Pennville Elementary School fifth graders Lane Chapman and Austin Wolfe react as they check out one of the approximately 400 books that were available for students to choose from Thursday during the school’s literacy night. The event was the culmination of a program in which each family in the school receives a copy of a book and is encouraged to read it together. (The Commercial Review/Ray Cooney)
Pennville Elementary School fifth graders Lane Chapman and Austin Wolfe react as they check out one of the approximately 400 books that were available for students to choose from Thursday during the school’s literacy night. The event was the culmination of a program in which each family in the school receives a copy of a book and is encouraged to read it together. (The Commercial Review/Ray Cooney)
PENNVILLE — For the first literacy night several years ago, about 30 people showed up.
On Thursday, the school’s gym was packed with students and their families.
In its ninth year, Pennville Elementary School’s literacy night is part of a program that encourages reading, not only for students but for the entire family.
“By the end of the second year we outgrew the cafeteria,” said library assistant Brenda Cash. “And then our parents just took to it. They really enjoy it.”
“This is cool, because they’re all happy to be here.”
Literacy night was the culmination of the program in which each family in the school receives a copy of a selected book. This year, as in the inaugural year, that selection was E.B. White’s “Charlotte’s Web.”
Families read the book together in preparation for literacy night, which includes a variety of activities based on the book.
Children were able to get their picture taken with farm scenery and received an activity bag that included coloring pages. After sharing a meal, Cash led the children in creating a spider web out of popsicle sticks and string.
It’s an event families have been waiting for since August.
“I’ve had people ever since probably the first couple weeks (of school asking), ‘When’s family literacy night?’ said Rex Pinkerton, who is in his first year as principal at Pennville. “They’ve asked that continuously.”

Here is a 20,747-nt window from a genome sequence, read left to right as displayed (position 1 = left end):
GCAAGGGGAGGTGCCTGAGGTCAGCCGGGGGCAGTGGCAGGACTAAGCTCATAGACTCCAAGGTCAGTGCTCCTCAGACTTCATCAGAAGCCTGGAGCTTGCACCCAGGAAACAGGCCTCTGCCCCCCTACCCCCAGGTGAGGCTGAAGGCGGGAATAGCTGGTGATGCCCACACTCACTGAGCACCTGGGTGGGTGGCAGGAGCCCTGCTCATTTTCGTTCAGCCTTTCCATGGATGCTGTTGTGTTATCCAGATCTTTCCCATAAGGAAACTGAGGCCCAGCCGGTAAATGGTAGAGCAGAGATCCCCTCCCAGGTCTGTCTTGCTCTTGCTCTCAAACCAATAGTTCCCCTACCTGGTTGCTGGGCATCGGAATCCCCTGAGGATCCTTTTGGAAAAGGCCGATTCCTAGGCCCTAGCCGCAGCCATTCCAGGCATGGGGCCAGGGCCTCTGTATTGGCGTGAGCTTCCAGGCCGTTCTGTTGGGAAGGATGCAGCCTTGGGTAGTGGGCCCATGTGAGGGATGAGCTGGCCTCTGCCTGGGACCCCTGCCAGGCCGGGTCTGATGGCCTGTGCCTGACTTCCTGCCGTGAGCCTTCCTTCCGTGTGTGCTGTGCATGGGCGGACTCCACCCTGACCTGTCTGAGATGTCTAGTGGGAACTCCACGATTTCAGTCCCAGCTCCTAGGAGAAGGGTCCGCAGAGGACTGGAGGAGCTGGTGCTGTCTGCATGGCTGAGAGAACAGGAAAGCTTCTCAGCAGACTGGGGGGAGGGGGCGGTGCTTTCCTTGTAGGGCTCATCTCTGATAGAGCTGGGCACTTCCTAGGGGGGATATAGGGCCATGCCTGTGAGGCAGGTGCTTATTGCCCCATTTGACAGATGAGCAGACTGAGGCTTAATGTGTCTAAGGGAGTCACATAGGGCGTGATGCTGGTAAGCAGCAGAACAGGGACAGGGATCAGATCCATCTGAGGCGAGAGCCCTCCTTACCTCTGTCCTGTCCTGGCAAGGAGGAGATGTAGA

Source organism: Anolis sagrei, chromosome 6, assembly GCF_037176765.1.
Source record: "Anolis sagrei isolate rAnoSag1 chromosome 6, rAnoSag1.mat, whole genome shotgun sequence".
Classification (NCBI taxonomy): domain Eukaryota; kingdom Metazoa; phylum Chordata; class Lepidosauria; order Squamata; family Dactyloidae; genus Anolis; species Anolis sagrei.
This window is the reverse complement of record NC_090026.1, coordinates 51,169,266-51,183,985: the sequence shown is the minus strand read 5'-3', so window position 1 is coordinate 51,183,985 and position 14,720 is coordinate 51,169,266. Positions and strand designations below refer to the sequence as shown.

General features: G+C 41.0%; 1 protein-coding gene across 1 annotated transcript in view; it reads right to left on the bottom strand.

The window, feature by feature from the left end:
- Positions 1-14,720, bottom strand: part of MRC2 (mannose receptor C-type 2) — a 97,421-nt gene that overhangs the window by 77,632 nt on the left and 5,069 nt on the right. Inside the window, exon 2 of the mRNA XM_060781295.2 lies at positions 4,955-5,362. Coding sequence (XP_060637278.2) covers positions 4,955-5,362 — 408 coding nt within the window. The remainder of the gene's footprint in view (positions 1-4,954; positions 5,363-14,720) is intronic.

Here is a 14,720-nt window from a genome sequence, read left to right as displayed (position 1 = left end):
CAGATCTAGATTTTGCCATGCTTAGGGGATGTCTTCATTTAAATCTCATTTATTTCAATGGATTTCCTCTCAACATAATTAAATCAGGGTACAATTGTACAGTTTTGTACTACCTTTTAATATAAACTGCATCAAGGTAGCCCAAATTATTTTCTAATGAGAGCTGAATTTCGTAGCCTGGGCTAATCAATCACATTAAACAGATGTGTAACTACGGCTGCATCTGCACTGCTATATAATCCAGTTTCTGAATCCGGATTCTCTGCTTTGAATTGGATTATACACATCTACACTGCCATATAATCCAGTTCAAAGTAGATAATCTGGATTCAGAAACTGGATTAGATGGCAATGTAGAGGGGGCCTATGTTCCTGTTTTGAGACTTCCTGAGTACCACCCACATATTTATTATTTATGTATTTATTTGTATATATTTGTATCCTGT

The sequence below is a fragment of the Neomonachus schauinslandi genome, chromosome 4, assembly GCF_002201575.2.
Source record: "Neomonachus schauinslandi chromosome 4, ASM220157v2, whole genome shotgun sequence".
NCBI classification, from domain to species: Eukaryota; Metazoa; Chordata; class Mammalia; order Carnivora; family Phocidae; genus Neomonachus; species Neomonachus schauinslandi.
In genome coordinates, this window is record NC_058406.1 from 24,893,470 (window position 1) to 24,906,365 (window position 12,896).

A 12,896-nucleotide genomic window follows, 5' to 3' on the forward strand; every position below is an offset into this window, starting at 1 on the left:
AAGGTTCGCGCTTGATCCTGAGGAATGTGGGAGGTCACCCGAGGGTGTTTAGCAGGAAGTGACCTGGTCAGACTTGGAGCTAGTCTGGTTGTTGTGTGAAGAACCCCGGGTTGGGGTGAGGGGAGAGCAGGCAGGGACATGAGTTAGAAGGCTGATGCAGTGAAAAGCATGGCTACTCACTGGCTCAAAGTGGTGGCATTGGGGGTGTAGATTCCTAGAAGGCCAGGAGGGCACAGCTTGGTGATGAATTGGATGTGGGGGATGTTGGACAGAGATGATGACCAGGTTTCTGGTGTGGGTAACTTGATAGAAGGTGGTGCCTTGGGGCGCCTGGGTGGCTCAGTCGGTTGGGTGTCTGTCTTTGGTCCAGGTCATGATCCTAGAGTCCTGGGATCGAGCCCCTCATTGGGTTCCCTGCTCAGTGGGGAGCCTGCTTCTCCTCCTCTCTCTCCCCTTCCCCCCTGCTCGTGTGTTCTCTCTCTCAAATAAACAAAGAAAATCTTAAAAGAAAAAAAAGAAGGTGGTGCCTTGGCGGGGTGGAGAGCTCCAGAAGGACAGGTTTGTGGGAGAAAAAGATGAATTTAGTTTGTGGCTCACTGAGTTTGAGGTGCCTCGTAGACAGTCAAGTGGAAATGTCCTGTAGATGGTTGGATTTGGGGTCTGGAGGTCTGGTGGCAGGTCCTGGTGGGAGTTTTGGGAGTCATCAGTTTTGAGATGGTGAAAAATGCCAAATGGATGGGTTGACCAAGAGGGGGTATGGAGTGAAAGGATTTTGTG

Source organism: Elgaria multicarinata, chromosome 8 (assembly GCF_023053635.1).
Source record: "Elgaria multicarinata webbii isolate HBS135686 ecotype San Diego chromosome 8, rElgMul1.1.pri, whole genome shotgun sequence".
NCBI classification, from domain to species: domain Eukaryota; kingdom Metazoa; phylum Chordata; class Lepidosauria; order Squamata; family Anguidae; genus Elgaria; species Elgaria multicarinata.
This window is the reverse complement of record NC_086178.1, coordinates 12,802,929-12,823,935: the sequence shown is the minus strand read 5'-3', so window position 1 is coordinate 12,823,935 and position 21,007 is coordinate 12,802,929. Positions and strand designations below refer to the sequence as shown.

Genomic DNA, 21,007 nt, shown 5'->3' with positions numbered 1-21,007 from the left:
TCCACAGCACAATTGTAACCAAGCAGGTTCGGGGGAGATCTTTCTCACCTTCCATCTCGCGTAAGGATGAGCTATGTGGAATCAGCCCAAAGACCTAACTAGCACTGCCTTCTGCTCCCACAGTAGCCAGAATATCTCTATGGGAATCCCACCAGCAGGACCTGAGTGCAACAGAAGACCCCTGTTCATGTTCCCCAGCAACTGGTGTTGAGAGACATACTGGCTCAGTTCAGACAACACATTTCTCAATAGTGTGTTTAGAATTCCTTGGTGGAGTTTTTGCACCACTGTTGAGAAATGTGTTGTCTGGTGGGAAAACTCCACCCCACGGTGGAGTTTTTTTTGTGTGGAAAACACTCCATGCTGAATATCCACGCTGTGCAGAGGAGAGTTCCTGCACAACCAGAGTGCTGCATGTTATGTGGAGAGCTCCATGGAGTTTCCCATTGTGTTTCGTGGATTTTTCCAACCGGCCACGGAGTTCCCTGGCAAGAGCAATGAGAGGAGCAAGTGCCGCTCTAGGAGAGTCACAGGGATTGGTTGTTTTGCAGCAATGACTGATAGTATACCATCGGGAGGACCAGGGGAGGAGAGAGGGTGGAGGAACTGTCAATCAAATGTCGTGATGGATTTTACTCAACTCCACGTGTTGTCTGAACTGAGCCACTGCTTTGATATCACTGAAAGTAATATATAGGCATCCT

The night also gives parents an idea of what their children do in the classroom every day. That’s because on literacy night it’s the parents, not the students, who take the Accelerated Reader test on the assigned book.
“This is a normal, everyday thing for them,” said Jason Murphy, whose son Justice is a fifth grader. “It gives an opportunity for the parents to come and experience that also.”
It’s an idea that sprung from the One Book, One Chicago program that began in 2001.
The event, initiated by Chicago Public Library, encouraged residents to read the same book — “To Kill a Mockingbird” — to create a city-wide book club. The program sparked Cash’s excitement because the Harper Lee classic is her favorite book.
She brought the idea to Pennville, and then-principal Larry Wilson gave the green light.
“It brings our families all together,” said Cash of the event that is sponsored by the school’s parent-teacher organization. “The majority of them do share a book together. They look forward to it.
“They were so ready,” she added of the day she passed out the books. “Our kids love to read.”
To continue to promote that love, the evening closes with a game of bingo. Winning children head to a row of tables at one end of the gym lined with about 400 books, enough for each to go home with at least one.
Some spent time scanning the tables for just the right titles while others, like fifth grader Nova Caylor, had already scoped out the selections and knew just want they wanted. Caylor went straight for “Mean Ghouls” from the “Rotten Apple” series.
“I have all of them except for this one,” she said. “This is a very good series.”
Why?
“I just like reading,” Caylor said.